DEL HARVEY, PERVERTED-JUSTICE:  Well it's kinds of an interesting situation in that we aren't really seeing the connection because the conversations over the computer would place the jurisdiction in either the subject's location or our location at the house.  We actually had a pass media bus in Waukesha, Mich., in which four people have been charged from that jurisdiction with showing up to the house. 

ABRAMS:  So look, you've been involved with "Dateline" and these undercover things, you helped out last year when 18 people showed up, only one of them was prosecuted.  And I know that the first thing that you all do when you get this information when you're not working with "Dateline" is you hand it over to the authorities and you say, 'Here, look, here is what we've got, you guys do with it what you will.'

Are you getting the sense that they're hitting a lot of road blocks? 

HARVEY:  To some extent, yes.  Interestingly enough actually since Sept. 17 alone we've had two convictions in Virginia.  One of which was military based upon a conversation that was started during our work with "Dateline" and the other which was a civilian bust done by state law or local law enforcement actually.  So it seems as though given that we had six convictions or seven convictions ... last year and so far this year we've had 31, we're definitely gaining momentum ... and we're finding more and more agencies willing to work with us. 

ABRAMS:  But Matthew Yarbrough ... still -- we watch these guys.  I mean Chris Hansen has laid out on television exactly what these guys said, some of them talking about bestiality, committing bestial acts with the children, what they think are children.  They then come over to the house with the intent it seems, and again, we don't know what's going on in their heads.  And they've all denied that they came over there for sex. 

But if you look at what they say on the computer, it seems you'd be able to make a case.  ... What about federal law:  "Whoever knowingly transfers obscene matter to another individual who has not attained the age of 16 years, knowing that such other individual has not attained the age of 16 years or attempts to do so shall be fined under this title, imprisoned not more than 10 years, or both."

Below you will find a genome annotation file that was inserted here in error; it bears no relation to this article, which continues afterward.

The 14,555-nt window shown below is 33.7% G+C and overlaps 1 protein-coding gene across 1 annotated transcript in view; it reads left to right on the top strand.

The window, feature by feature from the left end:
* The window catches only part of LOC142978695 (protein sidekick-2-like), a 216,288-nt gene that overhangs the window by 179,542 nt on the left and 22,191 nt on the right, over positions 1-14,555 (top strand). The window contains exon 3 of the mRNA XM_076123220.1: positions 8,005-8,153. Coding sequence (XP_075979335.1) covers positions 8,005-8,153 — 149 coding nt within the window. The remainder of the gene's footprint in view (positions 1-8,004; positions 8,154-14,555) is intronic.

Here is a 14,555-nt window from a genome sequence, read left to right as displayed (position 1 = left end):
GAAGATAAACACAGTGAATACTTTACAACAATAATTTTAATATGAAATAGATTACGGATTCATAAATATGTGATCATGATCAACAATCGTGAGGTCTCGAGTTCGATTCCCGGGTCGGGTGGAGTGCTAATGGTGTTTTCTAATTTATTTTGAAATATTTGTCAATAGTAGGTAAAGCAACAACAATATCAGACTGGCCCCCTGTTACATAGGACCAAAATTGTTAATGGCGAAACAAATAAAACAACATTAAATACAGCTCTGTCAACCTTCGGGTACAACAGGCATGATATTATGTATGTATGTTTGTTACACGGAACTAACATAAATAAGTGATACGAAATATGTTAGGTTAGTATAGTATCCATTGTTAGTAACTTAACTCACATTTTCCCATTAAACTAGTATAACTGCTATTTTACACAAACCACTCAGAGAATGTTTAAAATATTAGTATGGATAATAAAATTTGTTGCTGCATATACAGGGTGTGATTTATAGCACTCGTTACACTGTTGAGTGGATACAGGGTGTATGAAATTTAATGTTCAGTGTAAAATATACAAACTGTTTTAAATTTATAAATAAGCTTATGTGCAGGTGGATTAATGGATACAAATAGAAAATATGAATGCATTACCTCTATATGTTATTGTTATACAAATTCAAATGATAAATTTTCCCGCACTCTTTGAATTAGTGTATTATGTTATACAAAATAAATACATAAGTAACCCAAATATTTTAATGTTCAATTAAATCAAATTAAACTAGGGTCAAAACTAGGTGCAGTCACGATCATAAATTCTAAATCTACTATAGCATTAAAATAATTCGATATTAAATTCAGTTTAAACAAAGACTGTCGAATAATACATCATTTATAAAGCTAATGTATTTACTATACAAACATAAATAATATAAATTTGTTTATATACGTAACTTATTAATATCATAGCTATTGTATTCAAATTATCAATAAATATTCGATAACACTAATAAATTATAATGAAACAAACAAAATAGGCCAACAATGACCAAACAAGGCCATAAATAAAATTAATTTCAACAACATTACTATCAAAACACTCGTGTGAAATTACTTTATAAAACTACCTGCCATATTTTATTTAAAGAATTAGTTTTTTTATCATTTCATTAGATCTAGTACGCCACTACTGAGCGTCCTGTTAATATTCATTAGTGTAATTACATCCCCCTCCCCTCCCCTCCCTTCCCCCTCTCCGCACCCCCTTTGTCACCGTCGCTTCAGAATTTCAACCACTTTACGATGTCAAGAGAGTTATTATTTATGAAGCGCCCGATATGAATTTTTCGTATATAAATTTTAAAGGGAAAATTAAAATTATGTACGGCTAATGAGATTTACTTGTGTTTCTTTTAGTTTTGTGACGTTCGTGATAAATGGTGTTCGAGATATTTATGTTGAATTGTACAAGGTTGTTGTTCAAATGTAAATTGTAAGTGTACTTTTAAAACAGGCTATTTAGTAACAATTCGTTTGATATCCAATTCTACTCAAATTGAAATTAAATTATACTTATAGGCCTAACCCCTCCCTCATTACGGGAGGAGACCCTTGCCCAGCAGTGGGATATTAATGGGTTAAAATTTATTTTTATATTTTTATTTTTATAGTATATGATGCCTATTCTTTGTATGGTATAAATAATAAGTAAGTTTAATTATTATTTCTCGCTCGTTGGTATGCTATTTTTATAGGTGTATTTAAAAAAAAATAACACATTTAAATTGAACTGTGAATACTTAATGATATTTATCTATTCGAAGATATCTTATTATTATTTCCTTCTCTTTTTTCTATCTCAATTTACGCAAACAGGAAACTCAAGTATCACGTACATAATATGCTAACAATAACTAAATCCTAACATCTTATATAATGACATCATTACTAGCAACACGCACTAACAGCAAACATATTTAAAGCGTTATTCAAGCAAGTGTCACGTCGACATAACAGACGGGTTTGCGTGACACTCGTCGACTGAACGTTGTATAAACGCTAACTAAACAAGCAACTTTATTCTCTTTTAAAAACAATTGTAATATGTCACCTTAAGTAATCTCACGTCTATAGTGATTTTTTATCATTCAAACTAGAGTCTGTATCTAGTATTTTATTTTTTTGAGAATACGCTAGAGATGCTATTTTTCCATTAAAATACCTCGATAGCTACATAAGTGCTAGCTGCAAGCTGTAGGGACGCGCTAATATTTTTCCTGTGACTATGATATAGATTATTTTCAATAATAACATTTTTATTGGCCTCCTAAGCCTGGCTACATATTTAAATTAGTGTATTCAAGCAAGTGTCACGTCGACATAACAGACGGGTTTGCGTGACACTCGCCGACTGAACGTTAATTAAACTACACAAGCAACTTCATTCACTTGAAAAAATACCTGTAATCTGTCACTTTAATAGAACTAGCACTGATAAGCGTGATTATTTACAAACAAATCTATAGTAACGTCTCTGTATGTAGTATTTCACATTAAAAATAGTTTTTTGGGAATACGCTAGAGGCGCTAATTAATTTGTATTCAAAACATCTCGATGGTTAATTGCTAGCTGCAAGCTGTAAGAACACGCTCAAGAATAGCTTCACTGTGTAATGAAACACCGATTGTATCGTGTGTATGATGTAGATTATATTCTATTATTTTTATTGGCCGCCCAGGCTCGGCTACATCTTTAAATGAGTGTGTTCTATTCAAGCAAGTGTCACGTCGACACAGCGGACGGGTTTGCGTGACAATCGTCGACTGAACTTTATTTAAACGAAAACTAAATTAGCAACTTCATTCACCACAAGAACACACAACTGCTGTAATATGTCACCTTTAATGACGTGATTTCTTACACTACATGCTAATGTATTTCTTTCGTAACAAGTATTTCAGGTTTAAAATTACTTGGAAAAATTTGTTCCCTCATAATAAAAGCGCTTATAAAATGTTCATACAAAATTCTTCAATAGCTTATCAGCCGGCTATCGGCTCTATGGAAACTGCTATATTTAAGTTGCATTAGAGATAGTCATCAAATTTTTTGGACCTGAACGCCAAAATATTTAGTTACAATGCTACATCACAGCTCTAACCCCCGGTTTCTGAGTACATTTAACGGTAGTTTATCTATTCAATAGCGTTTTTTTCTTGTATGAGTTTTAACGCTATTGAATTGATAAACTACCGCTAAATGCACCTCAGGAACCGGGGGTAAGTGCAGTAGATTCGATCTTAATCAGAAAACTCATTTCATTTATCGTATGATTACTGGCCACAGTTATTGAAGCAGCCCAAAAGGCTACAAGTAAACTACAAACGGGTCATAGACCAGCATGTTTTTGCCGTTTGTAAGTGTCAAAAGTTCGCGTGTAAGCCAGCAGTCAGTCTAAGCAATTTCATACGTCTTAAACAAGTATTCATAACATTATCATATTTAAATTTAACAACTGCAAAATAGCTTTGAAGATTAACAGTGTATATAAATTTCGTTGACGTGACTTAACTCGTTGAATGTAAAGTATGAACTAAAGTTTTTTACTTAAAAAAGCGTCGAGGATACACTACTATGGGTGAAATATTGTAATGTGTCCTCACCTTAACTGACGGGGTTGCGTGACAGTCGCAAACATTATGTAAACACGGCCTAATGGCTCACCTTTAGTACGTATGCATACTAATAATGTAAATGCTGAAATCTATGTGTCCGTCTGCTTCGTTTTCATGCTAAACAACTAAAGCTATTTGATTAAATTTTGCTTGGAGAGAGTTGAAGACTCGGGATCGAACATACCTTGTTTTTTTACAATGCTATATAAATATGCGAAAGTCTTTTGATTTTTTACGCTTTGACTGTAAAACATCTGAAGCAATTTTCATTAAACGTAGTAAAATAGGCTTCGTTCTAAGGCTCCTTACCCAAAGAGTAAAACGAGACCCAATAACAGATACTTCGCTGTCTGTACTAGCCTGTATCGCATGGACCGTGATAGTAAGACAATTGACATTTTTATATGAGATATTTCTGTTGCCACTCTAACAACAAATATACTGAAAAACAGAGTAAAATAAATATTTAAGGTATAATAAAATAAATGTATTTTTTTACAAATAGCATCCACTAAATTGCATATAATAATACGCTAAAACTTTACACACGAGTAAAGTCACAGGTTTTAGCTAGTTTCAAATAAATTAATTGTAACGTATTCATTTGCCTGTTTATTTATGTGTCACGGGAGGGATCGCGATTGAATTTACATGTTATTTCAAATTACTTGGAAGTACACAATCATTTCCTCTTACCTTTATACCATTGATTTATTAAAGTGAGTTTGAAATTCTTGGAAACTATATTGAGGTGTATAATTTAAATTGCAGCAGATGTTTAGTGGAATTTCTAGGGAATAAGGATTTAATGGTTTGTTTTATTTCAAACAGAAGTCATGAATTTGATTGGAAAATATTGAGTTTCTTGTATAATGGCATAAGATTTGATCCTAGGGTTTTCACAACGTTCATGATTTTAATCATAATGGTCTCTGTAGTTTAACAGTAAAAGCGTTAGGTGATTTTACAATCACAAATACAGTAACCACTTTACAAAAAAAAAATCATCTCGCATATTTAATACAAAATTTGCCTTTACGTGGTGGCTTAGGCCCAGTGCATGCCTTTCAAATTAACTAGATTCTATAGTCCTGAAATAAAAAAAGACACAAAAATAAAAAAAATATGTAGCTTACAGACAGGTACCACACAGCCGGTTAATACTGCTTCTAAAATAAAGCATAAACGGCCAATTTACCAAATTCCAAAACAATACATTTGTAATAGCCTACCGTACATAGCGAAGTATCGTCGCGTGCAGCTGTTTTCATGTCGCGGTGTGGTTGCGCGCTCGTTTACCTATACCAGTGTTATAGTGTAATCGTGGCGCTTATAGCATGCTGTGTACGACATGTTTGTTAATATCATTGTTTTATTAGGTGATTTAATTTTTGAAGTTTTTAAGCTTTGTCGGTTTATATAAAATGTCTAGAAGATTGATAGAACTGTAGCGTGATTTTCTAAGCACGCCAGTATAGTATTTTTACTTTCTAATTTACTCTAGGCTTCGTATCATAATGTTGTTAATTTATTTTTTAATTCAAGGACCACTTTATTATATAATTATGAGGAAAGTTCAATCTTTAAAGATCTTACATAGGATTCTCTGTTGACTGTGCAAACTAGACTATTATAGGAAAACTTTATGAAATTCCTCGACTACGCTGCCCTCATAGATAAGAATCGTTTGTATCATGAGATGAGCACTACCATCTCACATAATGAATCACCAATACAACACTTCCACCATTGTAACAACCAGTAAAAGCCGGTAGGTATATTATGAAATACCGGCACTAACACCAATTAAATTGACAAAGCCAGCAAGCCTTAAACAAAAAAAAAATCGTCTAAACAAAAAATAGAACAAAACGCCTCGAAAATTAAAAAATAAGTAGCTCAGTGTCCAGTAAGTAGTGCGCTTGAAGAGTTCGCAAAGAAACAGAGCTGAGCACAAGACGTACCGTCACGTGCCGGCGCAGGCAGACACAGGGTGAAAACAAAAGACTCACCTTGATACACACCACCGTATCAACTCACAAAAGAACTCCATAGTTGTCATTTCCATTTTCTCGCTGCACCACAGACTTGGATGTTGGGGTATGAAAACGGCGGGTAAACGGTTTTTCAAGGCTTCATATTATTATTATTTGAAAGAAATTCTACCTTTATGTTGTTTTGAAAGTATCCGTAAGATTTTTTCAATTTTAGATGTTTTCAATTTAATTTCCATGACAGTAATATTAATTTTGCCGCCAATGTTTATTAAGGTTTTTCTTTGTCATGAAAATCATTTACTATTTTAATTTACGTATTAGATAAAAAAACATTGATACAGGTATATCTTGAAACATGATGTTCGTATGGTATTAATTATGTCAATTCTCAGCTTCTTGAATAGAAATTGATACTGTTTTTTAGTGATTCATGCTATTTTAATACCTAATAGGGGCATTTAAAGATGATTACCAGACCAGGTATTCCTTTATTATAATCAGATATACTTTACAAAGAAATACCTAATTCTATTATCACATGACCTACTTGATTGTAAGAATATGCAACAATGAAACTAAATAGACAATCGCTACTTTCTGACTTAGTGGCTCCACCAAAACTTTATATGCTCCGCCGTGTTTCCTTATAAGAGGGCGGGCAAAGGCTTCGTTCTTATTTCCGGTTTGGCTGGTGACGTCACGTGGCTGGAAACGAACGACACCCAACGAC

So what's the problem? 

MATTHEW YARBROUGH, FORMER FEDERAL PROSECUTOR:  Well Dan, one of the hardest things to do in any cyber crime is to really put the individual at the computer.  So that's the element that the prosecutor is going to be thinking about most when trying to decide how to charge, where to charge jurisdiction wise.  But this for me is a slam dunk as a federal prosecutor. 

When you're able to go in front of a jury, and put the sort of tapes in front of the jury, talk about the conversations, you'll be able to get in the computer logs from the chat room sessions, this is a slam dunk.  Going in front of a jury about an issue about a child is going to be something that's going to enrage that jury.

ABRAMS:  But Matthew, hasn't there been a problem ... Hasn't there been a problem in cases where cases have been thrown out because the courts have ruled that because the person on the other end of the computer wasn't actually under the age of 16 when the decoy is actually older that here have been cases that have been thrown out as a result? 

YARBROUGH:  That is true.  But remember in this case depending upon the facts here, is that if you had the transmission of the depiction or the intent for the individual showing up that was going to take a picture of the child, that's going to get you in another federal statute.  And that's pretty much where most prosecutors are going to try to use when they do not have the intent for the sexual act with a child. 

Watch the 'Abrams Report' for more analysis and interviews on the top legal stories each weeknight at 6 p.m. ET on MSNBC TV.